And so it is with Dave Gunning. Shy, self-deprecating and hilarious in his low-key way, he is instantly larger-than-life in his ability to tell a story, to arouse a flood of emotion through his colorful descriptions of everyday life and in his ability to infuse a sense of history through material which demonstrates a love for common people. His delivery is equally powerful – although he’d be mortified by any comparison to Stan or fellow east-coaster John Allan Cameron – both of whom are major influences of Gunning’s since having seen them together in his very first concert.

After a warm greeting to the gathered faithful on February 1st at Acoustic Harvest/Robinson Hall on an icy-cold, blizzard-blessed evening, Gunning began with “Big Shoes” from We’re All Leaving, his hard whisper of a vocal blending nicely with his acutely expert abilities on acoustic guitar. Happy to credit his co-writers on every occasion, the song “Hard Workin’ Hands,” co-written with Ron Hynes, registered the power of a good song – with harmonies happening automatically in your head, despite the fact the song is being delivered by a lone singer. More hilarious stories ensued, with “Made On A Monday” serving to define Gunning’s own procreation in explanation for  “things not working out exceptionally well.” Feeling the need to insert  “a hanging song” into the program, “Before the Morning Sun” – co-written with James Keelaghan – proved anything but mournful, further demonstrating Gunning’s understated guitar skills in the bargain. From a story involving co-writing a song with George Canyon, Gunning reworked it into what became – on this occasion – a tribute to the late Pete Seeger, leading the audience in a spirited sing-along (the first of many) with “These Hands,” one of the first songs from Gunning’s latest CD, No More Pennies. Next up, from the same release, “A Game Goin’ On,” the song co-written with David Francey which had just scored big by winning the CBC/NHL’s Song Quest competition, Gunning’s driving guitar and high-energy delivery going far to explain its perfect fit to the game we love.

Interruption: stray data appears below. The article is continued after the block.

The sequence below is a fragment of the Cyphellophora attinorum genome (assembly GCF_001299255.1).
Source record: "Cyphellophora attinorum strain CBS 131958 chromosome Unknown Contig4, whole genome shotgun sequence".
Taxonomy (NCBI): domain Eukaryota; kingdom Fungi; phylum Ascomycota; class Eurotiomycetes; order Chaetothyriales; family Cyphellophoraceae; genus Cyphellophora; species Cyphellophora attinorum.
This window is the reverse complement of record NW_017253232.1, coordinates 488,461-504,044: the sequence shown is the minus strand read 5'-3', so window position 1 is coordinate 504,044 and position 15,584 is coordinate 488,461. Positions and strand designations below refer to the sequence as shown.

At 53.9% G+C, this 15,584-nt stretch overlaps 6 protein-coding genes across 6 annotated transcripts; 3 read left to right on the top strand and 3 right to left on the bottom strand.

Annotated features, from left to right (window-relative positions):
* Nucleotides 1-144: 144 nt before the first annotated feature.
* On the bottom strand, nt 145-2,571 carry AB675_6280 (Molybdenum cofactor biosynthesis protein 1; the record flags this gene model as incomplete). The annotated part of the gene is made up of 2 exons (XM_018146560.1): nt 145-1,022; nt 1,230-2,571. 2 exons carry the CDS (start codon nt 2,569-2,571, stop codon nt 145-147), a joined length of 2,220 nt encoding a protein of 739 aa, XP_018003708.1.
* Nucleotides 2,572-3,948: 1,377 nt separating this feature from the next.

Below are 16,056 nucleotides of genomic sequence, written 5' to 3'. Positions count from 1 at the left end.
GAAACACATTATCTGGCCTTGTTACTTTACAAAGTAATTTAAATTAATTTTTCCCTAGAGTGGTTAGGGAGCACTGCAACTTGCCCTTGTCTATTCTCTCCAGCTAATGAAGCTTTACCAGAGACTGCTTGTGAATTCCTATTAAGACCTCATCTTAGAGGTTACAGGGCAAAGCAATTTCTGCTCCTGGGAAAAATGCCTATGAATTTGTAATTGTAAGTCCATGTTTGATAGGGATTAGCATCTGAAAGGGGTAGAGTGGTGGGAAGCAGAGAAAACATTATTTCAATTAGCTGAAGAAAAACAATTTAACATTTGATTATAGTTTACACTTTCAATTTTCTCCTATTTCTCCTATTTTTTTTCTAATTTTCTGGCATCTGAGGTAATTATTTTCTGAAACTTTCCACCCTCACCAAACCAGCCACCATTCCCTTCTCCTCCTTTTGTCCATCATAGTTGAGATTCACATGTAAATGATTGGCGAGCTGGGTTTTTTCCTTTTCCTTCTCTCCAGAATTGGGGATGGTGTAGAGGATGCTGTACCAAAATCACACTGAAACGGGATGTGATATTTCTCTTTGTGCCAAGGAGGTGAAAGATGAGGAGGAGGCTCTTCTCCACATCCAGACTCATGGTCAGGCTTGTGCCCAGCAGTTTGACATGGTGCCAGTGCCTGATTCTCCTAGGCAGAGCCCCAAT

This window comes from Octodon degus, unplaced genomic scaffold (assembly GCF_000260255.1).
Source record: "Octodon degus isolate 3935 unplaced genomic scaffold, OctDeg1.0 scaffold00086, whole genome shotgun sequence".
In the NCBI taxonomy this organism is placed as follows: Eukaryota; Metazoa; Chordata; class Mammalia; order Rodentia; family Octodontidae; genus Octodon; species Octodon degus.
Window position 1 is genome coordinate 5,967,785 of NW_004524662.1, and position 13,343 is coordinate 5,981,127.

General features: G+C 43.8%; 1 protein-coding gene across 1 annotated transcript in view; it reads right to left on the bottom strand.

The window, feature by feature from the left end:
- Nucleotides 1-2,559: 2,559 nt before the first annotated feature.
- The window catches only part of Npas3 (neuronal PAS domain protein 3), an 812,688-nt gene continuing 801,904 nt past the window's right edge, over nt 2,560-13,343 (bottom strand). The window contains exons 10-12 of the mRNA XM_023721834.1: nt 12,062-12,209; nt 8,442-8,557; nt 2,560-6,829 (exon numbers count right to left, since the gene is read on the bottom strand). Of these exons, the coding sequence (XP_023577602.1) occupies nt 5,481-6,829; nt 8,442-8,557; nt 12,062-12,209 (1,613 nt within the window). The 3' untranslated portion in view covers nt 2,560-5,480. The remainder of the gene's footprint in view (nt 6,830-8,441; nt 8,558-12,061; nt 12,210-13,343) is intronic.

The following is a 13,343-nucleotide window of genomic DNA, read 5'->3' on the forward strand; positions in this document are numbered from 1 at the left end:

Dave_Guning_middleA short break – rendered more enjoyable as Gunning spent some time talking to fans – was followed up with Gunning’s hilarious observations from having attended Stompin’ Tom’s funeral and memorial. Clearly another musical hero, Gunning paid tribute by playing Tom’s wife, Lena’s, favourite Stompin’ Tom composition, “Song Bird Hill,” as he had done in Peterborough. Gunning noted the destruction of the environment by a paper plant in his own Pictou area, his conservation efforts inspired by Connors’ lead. Again, it’s stories of people, places and local events that provide the grist for Gunning’s mill. No more so than the evening’s greatest song, Gunning’s own prize-winning “Prince of Pictou” – which plays with historical elements and local hearsay to create an unforgettable character and one of the saddest stories ever told. The backgrounders into the beginnings of each of Gunning’s songs, as he provides them, have the power to illuminate each lyric in his song, rendering each one all the more gratifying. Like the simple story about a crooked clothesline post which lead to “Fade on the Line” – a song relating a dilapidated house to a lost love, mirroring the spectre of a deteriorated relationship. Or a song originally co-written about the migration of east coast workers to Alberta with Matt Andersen for Andersen’s latest release (“Alberta Gold”), evolving it into a similar theme for his own “Living In Alberta.” A song to celebrate the extreme cold of the Maritime winters, “When the Cold Weather Comes,” nicely set up a beautiful story surrounding poverty in the east coast with “Coal From the Train.” Here, railway workers – including his grandfather – would routinely shovel excess coal off the train cars for those hoping to gather it up to help offset the intense cold in their ramshackle homes. Emotions are tugged at, chests are pounded and out of the highs and lows of Gunning’s depiction of real life, you’re treated to a night of entertainment not easily forgotten. When you take songs of this calibre and record them, as he has, with the added hues of carefully selected instruments, the solo experience – from whence they came – proves all the more out-of-the-ordinary. Acoustic Harvest, indeed.